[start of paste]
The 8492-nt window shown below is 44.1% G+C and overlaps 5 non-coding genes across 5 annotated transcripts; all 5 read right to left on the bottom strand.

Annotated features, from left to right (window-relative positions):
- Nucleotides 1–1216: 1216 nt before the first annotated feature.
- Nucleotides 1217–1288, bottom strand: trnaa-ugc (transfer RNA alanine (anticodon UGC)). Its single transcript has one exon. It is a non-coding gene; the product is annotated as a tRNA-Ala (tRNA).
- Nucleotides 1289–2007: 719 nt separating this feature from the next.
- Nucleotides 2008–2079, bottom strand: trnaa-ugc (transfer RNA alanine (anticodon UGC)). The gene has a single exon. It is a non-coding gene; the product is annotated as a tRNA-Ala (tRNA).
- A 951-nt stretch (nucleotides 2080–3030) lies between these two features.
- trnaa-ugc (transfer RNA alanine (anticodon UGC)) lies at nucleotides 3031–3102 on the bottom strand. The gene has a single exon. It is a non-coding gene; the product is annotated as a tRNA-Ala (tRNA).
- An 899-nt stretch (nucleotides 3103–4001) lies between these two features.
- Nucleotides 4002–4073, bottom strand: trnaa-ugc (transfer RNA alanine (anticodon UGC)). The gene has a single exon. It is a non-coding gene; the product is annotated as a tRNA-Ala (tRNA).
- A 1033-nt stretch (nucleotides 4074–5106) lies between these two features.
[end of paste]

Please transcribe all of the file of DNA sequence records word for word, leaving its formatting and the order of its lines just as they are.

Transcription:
The 8492-nt window shown below is 44.1% G+C and overlaps 5 non-coding genes across 5 annotated transcripts; all 5 read right to left on the bottom strand.

Annotated features, from left to right (window-relative positions):
- Nucleotides 1–1216: 1216 nt before the first annotated feature.
- Nucleotides 1217–1288, bottom strand: trnaa-ugc (transfer RNA alanine (anticodon UGC)). Its single transcript has one exon. It is a non-coding gene; the product is annotated as a tRNA-Ala (tRNA).
- Nucleotides 1289–2007: 719 nt separating this feature from the next.
- Nucleotides 2008–2079, bottom strand: trnaa-ugc (transfer RNA alanine (anticodon UGC)). The gene has a single exon. It is a non-coding gene; the product is annotated as a tRNA-Ala (tRNA).
- A 951-nt stretch (nucleotides 2080–3030) lies between these two features.
- trnaa-ugc (transfer RNA alanine (anticodon UGC)) lies at nucleotides 3031–3102 on the bottom strand. The gene has a single exon. It is a non-coding gene; the product is annotated as a tRNA-Ala (tRNA).
- An 899-nt stretch (nucleotides 3103–4001) lies between these two features.
- Nucleotides 4002–4073, bottom strand: trnaa-ugc (transfer RNA alanine (anticodon UGC)). The gene has a single exon. It is a non-coding gene; the product is annotated as a tRNA-Ala (tRNA).
- A 1033-nt stretch (nucleotides 4074–5106) lies between these two features.